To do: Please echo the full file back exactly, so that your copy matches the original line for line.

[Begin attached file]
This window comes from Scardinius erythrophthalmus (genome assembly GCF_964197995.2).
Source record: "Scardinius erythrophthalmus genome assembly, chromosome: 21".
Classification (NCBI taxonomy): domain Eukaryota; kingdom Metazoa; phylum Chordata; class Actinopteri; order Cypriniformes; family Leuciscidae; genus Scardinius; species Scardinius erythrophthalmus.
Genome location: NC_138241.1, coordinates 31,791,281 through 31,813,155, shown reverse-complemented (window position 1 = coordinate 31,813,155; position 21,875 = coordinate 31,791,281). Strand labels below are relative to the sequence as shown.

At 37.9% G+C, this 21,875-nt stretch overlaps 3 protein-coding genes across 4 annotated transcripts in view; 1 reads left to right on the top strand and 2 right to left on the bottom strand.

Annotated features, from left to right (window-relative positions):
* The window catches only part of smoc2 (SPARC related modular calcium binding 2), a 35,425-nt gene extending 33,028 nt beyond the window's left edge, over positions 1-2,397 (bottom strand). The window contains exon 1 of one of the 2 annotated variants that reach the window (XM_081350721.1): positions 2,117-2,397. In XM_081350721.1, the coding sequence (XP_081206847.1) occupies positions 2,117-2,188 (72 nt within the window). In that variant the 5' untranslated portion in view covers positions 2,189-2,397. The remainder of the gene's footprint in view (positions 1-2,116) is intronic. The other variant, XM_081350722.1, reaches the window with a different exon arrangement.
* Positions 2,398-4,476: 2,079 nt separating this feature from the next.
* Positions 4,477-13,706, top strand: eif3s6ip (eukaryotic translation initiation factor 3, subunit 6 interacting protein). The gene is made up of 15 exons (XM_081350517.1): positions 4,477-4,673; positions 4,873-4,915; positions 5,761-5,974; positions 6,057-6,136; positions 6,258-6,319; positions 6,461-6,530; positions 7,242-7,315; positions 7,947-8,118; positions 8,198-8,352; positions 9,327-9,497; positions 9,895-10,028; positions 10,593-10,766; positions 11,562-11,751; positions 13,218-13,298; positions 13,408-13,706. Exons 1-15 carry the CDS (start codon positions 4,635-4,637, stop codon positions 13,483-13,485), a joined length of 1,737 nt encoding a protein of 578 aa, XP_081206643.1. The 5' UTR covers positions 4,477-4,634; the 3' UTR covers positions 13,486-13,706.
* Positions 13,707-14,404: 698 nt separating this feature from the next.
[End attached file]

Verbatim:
This window comes from Scardinius erythrophthalmus (genome assembly GCF_964197995.2).
Source record: "Scardinius erythrophthalmus genome assembly, chromosome: 21".
Classification (NCBI taxonomy): domain Eukaryota; kingdom Metazoa; phylum Chordata; class Actinopteri; order Cypriniformes; family Leuciscidae; genus Scardinius; species Scardinius erythrophthalmus.
Genome location: NC_138241.1, coordinates 31,791,281 through 31,813,155, shown reverse-complemented (window position 1 = coordinate 31,813,155; position 21,875 = coordinate 31,791,281). Strand labels below are relative to the sequence as shown.

At 37.9% G+C, this 21,875-nt stretch overlaps 3 protein-coding genes across 4 annotated transcripts in view; 1 reads left to right on the top strand and 2 right to left on the bottom strand.

Annotated features, from left to right (window-relative positions):
* The window catches only part of smoc2 (SPARC related modular calcium binding 2), a 35,425-nt gene extending 33,028 nt beyond the window's left edge, over positions 1-2,397 (bottom strand). The window contains exon 1 of one of the 2 annotated variants that reach the window (XM_081350721.1): positions 2,117-2,397. In XM_081350721.1, the coding sequence (XP_081206847.1) occupies positions 2,117-2,188 (72 nt within the window). In that variant the 5' untranslated portion in view covers positions 2,189-2,397. The remainder of the gene's footprint in view (positions 1-2,116) is intronic. The other variant, XM_081350722.1, reaches the window with a different exon arrangement.
* Positions 2,398-4,476: 2,079 nt separating this feature from the next.
* Positions 4,477-13,706, top strand: eif3s6ip (eukaryotic translation initiation factor 3, subunit 6 interacting protein). The gene is made up of 15 exons (XM_081350517.1): positions 4,477-4,673; positions 4,873-4,915; positions 5,761-5,974; positions 6,057-6,136; positions 6,258-6,319; positions 6,461-6,530; positions 7,242-7,315; positions 7,947-8,118; positions 8,198-8,352; positions 9,327-9,497; positions 9,895-10,028; positions 10,593-10,766; positions 11,562-11,751; positions 13,218-13,298; positions 13,408-13,706. Exons 1-15 carry the CDS (start codon positions 4,635-4,637, stop codon positions 13,483-13,485), a joined length of 1,737 nt encoding a protein of 578 aa, XP_081206643.1. The 5' UTR covers positions 4,477-4,634; the 3' UTR covers positions 13,486-13,706.
* Positions 13,707-14,404: 698 nt separating this feature from the next.